The good news is that there are steps we can all take to reverse these troubling findings. Jennifer, Debra, and Tim discuss the importance of creating environments that support “mattering”—the idea that a healthy relationship to achievement can grow through allowing students to find places where they feel needed and valued and are motivated by a deep connection to the task. As Debra points out, not every student needs to have found a singular passion in order to feel a sense of mattering; we can foster communities within our schools where everyone feels needed and relied upon to add value in daily routines. 

While Jennifer highlights examples of school communities that help students make regular, meaningful connections to real-world problems, Debra reminds us that we can also make a difference through simpler interventions like having older students work with younger students throughout the school day, or structuring group work differently to highlight each person’s unique contributions to the project. Opportunities to give back at any level can build a healthier sense of purpose and help students connect to the idea that they’re more than their grades or their resumes.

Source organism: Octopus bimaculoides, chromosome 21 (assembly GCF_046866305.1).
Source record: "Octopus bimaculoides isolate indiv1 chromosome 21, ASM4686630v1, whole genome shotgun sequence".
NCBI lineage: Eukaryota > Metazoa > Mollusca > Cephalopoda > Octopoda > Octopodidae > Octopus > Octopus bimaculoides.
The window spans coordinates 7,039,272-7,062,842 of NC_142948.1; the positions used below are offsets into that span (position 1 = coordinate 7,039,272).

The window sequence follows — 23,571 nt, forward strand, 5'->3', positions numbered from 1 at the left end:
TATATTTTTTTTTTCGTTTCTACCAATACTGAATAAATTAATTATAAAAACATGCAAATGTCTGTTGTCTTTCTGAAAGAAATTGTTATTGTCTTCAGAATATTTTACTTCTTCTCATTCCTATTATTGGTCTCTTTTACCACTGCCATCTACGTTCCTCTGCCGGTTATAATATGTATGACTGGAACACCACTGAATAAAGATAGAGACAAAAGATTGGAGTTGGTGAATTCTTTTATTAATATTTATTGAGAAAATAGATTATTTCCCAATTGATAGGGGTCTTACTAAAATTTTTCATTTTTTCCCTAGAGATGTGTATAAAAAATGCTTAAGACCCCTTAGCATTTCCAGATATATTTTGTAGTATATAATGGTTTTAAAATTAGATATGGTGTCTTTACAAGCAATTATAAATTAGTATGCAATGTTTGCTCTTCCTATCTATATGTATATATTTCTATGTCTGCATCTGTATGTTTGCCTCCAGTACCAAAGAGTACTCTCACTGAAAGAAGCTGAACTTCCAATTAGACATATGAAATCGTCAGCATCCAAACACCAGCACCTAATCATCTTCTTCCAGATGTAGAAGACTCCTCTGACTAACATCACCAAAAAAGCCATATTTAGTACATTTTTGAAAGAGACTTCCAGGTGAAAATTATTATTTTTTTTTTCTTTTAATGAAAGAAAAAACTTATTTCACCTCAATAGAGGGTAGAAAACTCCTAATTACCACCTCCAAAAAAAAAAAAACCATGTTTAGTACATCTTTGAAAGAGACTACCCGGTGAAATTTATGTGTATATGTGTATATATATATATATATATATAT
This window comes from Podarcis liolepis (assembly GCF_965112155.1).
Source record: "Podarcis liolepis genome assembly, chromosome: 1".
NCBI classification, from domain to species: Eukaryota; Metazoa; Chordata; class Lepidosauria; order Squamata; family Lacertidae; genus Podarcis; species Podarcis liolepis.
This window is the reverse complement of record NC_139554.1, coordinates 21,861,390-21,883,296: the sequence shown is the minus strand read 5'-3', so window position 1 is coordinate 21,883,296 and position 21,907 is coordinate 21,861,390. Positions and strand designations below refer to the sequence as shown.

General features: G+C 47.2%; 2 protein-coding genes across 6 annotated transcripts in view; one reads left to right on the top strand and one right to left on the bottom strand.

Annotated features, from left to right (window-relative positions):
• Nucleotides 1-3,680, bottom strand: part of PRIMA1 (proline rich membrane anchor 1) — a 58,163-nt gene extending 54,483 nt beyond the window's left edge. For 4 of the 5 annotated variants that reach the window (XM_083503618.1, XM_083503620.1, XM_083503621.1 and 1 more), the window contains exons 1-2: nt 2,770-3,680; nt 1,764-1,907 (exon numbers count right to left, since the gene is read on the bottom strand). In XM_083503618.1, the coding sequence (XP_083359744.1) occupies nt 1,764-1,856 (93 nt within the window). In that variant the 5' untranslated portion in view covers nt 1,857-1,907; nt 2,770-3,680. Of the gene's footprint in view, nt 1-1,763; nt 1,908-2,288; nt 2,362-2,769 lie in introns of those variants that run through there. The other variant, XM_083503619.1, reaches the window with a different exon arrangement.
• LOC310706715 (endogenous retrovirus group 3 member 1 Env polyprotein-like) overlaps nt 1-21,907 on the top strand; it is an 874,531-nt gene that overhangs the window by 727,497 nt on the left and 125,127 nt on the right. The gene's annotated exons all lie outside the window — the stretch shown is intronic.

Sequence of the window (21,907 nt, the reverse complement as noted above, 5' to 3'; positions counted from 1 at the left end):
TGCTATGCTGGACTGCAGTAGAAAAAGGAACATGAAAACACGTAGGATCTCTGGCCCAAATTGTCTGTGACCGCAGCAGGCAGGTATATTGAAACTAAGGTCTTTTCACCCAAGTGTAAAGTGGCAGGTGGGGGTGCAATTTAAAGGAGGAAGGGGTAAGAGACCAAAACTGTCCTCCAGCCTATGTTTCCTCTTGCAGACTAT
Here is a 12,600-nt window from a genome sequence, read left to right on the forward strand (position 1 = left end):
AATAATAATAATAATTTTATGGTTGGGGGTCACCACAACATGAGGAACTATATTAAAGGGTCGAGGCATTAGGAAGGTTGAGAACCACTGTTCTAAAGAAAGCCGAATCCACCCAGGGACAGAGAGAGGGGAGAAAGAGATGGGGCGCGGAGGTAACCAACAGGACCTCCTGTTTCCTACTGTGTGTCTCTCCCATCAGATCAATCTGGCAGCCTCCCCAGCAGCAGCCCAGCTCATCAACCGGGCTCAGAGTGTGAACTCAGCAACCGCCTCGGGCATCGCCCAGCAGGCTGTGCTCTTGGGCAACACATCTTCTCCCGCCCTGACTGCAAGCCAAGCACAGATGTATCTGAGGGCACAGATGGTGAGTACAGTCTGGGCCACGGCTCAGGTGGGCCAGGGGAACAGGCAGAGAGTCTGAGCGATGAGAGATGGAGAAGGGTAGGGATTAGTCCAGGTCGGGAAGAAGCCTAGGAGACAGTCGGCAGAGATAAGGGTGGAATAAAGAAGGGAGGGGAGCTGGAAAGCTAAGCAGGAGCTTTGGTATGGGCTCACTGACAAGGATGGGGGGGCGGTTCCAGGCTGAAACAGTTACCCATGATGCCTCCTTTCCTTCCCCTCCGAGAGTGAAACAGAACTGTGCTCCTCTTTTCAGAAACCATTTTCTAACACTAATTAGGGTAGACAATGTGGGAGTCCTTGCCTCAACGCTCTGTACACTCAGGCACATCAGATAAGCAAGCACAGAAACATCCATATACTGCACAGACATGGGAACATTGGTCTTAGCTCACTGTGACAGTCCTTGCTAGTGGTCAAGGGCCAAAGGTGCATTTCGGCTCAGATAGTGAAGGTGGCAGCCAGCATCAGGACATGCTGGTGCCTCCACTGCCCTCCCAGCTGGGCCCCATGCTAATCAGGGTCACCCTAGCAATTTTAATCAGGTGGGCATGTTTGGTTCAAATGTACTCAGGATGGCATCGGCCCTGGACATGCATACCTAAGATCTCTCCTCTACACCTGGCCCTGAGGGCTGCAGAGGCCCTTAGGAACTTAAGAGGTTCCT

Key Questions

Some of the key questions Tim, Jennifer, and Debra explore in this episode include:

  • What’s behind the culture that leads schools and parents to push kids toward achievement? Are we communicating that we value status more than happiness? 
  • How can we build environments that are less competitive and more community-oriented? How can schools become part of a greater “safety net” for students, helping relieve some of the pressure parents are feeling to do it all for their children?
  • What does conditional regard look like, both negative and positive? What can we do to support our students without falling into the conditional regard trap?
  • How do we continue to uphold standards and expectations for students without piling on the achievement pressure?
  • What are the ingredients of an environment that nurtures healthy striving? What do students who have a healthy relationship to achievement have in common with one another?
  • How do we design schools for mattering?

Episode Highlights

  • “Unfortunately, in our modern society, we get a lot of false alarms. You know, we get the threat when our kid doesn't make the team or doesn't get the invite to the Friday night party that there is something, an alarm going off in our head, but it's really just a bagel burning. The whole house isn't going down.” (9:54)